The idea that self-knowledge is epistemically special serves as a point of departure for the theories we have discussed thus far. Acquaintance theorists build on this idea: the acquaintance theory is an attempt to explain the special epistemic features of self-knowledge. Inner sense theorists seek to overturn this idea by arguing that self-knowledge is essentially similar, epistemically and metaphysically, to perceptual knowledge. Rationalists criticize both the acquaintance and inner sense theories.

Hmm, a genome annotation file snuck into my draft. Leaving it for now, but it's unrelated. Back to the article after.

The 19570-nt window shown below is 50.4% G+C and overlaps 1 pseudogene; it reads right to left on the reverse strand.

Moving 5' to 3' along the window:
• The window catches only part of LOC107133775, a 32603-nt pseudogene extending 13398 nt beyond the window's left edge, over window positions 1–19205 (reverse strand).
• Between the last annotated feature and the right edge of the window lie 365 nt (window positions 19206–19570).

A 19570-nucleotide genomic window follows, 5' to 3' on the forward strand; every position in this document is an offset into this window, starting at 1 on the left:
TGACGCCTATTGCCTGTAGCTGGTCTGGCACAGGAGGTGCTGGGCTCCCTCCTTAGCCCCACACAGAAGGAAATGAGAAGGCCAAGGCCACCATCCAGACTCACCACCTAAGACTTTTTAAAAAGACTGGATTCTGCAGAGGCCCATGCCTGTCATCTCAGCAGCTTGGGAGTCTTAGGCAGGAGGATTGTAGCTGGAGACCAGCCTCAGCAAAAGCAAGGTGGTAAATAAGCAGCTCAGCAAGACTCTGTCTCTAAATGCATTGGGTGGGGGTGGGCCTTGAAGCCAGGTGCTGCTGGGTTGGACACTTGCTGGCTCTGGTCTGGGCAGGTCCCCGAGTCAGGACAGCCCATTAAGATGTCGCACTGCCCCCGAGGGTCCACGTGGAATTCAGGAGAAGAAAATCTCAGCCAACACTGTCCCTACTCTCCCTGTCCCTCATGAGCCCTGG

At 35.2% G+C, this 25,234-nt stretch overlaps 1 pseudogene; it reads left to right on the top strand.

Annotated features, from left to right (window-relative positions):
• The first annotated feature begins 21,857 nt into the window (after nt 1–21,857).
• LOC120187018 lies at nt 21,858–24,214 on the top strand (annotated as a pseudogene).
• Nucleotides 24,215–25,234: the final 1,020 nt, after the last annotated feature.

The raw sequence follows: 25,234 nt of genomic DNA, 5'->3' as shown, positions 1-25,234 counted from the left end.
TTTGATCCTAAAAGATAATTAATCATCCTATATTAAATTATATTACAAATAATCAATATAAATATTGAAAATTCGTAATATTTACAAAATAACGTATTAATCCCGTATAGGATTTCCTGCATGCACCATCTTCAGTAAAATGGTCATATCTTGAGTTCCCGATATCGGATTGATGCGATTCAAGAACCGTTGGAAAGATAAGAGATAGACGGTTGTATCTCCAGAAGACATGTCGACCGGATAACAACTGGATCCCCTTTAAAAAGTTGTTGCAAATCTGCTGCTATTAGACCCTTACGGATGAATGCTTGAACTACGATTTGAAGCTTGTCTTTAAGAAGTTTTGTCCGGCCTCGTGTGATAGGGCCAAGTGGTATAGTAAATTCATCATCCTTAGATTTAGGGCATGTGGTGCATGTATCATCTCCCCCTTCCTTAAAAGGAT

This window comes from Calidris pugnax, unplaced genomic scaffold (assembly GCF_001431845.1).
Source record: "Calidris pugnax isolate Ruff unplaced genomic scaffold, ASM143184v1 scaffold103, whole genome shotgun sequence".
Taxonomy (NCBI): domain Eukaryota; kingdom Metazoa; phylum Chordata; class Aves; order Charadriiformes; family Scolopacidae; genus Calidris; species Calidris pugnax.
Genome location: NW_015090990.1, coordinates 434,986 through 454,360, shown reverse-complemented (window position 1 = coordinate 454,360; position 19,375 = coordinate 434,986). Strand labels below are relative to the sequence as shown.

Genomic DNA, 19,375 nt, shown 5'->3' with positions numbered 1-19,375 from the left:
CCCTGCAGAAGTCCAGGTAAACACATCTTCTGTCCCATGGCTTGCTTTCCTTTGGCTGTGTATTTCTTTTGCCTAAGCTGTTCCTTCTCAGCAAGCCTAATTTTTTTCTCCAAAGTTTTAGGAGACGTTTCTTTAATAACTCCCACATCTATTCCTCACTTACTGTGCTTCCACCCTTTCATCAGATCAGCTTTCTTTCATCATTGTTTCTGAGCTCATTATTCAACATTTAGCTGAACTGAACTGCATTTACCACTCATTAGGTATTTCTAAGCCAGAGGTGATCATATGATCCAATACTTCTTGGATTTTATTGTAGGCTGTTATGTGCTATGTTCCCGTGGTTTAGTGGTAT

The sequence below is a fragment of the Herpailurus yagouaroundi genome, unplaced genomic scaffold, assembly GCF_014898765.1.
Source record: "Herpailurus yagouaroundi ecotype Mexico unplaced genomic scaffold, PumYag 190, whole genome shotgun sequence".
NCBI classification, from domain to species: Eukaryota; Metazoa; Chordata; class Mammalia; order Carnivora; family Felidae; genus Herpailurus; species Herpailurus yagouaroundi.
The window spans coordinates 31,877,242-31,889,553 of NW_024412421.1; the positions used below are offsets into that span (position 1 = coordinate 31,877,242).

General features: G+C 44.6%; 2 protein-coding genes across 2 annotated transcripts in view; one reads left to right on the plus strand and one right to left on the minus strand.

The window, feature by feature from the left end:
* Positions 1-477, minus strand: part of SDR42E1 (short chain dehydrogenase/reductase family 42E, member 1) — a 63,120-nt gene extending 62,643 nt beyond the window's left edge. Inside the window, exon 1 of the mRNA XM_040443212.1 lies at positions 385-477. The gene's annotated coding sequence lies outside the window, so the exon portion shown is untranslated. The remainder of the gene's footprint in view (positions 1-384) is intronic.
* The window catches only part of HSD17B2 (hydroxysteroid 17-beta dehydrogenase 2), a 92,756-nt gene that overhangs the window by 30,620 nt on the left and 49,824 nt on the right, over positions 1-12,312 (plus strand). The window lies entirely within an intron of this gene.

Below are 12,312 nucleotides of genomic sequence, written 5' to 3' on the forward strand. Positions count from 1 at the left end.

They allege that the diﬀerences between these theories are of little signiﬁcance, since both ignore what is truly distinctive about self-knowledge. According to the rationalist critique, both acquaintance theorists and inner sense theorists construe self-knowledge as basically similar to perceptual knowledge in that it proceeds through observation, although on the acquaintance theory the method of observation is special and provides an especially high level of justiﬁcation for self-attributions. Since both theories construe self-knowledge as justiﬁed through an observational process-an introspective glance or the operation of inner sense-they both construe selfknowledge as a kind of empirical knowledge. Rationalists charge that the point of contention between these theories is, then, relatively trivial: it concerns only whether self-knowledge involves a distinctive type of observation.